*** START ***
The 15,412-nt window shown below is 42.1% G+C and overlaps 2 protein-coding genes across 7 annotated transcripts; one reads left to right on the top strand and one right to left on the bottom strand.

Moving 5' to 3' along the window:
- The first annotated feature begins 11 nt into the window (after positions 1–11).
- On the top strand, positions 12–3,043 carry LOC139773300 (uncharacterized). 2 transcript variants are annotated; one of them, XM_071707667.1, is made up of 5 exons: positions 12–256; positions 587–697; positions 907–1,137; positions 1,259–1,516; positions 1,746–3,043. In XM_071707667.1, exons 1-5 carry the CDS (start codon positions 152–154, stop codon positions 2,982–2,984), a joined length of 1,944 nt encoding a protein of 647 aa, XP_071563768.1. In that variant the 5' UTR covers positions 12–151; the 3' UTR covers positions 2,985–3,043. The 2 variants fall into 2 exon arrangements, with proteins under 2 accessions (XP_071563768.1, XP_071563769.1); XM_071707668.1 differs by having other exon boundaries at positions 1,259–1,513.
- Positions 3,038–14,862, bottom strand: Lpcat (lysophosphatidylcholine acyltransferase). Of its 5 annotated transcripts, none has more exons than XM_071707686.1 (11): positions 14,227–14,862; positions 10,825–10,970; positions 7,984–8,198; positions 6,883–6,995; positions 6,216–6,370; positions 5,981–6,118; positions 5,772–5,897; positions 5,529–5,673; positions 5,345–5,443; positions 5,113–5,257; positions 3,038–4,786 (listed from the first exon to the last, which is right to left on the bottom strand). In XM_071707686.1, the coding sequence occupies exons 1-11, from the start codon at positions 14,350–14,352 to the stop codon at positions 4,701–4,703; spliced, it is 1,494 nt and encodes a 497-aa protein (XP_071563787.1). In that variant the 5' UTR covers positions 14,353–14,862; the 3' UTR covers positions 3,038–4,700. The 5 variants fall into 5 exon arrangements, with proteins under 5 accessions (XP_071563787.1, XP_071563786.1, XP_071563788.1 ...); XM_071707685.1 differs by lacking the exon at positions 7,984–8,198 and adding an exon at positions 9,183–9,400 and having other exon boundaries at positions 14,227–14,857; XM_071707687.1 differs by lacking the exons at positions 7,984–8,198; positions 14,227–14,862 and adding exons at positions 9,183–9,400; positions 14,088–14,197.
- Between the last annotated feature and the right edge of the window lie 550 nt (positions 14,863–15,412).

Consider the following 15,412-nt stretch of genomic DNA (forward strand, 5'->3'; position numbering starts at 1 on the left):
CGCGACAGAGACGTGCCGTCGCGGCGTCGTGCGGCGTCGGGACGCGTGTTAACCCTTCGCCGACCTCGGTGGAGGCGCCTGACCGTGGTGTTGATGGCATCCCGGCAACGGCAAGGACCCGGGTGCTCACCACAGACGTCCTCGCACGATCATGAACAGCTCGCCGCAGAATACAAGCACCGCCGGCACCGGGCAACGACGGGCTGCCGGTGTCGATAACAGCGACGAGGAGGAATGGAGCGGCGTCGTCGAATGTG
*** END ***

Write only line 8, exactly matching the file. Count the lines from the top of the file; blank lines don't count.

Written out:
CGCGACAGAGACGTGCCGTCGCGGCGTCGTGCGGCGTCGGGACGCGTGTTAACCCTTCGCCGACCTCGGTGGAGGCGCCTGACCGTGGTGTTGATGGCATCCCGGCAACGGCAAGGACCCGGGTGCTCACCACAGACGTCCTCGCACGATCATGAACAGCTCGCCGCAGAATACAAGCACCGCCGGCACCGGGCAACGACGGGCTGCCGGTGTCGATAACAGCGACGAGGAGGAATGGAGCGGCGTCGTCGAATGTG